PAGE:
Little Old Lady in the Thrift Shop

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I figured out who I am likely to be as an old lady today. 

I feel at home here in this Episcopal thrift shop, wandering around and, in my current tiny house headset, denying myself, but still finding some possible pants I could let the waist out of.

And a lamp.

I sit down at a table to wait for my daughter, who is still fingering the merchandise and has a stack of clothes on her arm, and begin to write on my phone:

Little Old Lady in the Thrift Shop

What are you so busy with? Someone asks.

Well I’m a writer 

Oh yeah …?

Do you know where the vacuum cleaners are? she asks.

This will be my shopping routine, unlike the tony stores I took my own mother to every week for the last decade of her life.

I acknowledge the thrill of browsing, maybe purchasing; the real power of retail therapy, even with only pennies in my pocket, and a need for nothing much.

Mama taught it to me.

Find out more by reading my book: Shopping with Mama: Write ’Til the End, out mid- December 2018. Pre-orders soon. And, if you would, please help me get Mama’s story out to the world, by going to the FB page of the same name, liking and sharing to help me spread the word. It helps! Thanks!  

 https://www.facebook.com/shoppingwithmama/

Dirty Jokes and Cuss Words

Mama’s sense of humor was her saving grace.

“Get that guy over here,” Mama would command every time she was in a slump. “I need some jokes. Now, Marion!” (She was referring to my teacher friend who could tell dirty jokes at the drop of a hat, and once or twice I did bring him over just to cheer her up.)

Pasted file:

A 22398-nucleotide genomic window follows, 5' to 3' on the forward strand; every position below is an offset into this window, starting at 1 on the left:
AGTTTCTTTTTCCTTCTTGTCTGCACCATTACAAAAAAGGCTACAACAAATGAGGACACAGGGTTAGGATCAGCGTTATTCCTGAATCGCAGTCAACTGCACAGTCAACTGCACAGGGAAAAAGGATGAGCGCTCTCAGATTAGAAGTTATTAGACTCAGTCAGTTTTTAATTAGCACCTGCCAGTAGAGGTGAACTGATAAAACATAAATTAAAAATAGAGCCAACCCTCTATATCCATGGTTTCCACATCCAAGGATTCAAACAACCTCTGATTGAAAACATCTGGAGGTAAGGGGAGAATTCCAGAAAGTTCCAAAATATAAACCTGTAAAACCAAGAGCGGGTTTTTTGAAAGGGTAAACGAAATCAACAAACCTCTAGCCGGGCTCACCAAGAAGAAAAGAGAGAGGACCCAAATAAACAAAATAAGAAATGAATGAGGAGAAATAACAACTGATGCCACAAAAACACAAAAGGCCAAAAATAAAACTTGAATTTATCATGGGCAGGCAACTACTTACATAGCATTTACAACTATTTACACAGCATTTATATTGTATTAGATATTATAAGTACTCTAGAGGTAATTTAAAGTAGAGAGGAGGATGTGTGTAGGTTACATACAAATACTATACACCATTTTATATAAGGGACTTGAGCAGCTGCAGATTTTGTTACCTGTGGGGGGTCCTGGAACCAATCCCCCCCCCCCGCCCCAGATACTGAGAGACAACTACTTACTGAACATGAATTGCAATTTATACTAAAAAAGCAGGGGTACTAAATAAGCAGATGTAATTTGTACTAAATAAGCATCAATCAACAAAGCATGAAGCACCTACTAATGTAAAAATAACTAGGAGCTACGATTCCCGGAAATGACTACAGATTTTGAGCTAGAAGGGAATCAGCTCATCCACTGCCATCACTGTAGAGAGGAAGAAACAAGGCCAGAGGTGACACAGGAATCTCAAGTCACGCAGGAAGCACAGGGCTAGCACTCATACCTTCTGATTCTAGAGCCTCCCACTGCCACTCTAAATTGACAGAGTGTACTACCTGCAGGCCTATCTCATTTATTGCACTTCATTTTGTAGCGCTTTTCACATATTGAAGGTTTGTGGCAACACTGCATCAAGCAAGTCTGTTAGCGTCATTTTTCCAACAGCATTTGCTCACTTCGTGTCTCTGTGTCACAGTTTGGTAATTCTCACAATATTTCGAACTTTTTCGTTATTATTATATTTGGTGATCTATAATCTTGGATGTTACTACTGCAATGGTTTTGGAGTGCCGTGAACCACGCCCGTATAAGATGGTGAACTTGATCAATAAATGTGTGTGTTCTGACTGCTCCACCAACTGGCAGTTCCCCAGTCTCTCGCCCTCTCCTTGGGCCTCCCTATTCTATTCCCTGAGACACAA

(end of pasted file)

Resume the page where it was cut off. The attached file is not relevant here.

“Man plans and God laughs” was written on a scrap of paper she had magneted to her refrigerator for as long as I could remember.

When I was 5 years old, the punchline of a joke she told that I can’t remember now, was “shit, shower and shave,” so you know she didn’t hold her tongue around children. We grew up laughing. (Crying, too…. In short, we grew up emotionally open.)

Though she warned us about context, and when to and not to, especially if God’s name was invoked, she could let out a cuss word with class.

My father also occasionally said ‘Damn’ and ‘Hell,” but he eschewed “shit” as a sissy word. Women said it; not men, he explained. He tried all his life to get us to to substitute “odsbodikins” for the S word. (For the unschooled, “odsbodikins”  refers to God’s little dagger with which He pricked the unwary: a mild, profane oath from merry old England.) It didn’t take.

Maybe he was right about ‘shit’ though. I remember the day when Mama was in her nineties, and my son called me, laughing, to say he had just called her, and when he asked how Mama was, she said “Oh, Law, Tom, I’ve said ‘shit’ nine times today, and it’s only 1 o’clock!”

Mama was irreverent. Her number one path to “enlightenment” was in laughing her head off even if she had to alter her consciousness to do it. Can we say highballs? Not to mention pot.

If finding life funny was among God’s true gifts, Mama had that one in spades. She loved to laugh at the foibles and eccentricities of human nature, the ironies, the jokes on us all.

She taught me well.

Find out more by reading Chapter 24 in my book: Shopping with Mama: Write ’Til the End, out in early December 2018. And, if you would, please help me get Mama’s story out to the world, by going to the FB page of the same name, liking and sharing to help me spread the word. That’s the way the hard work of book marketing is helped these days. Thanks!

https://www.facebook.com/shoppingwithmama/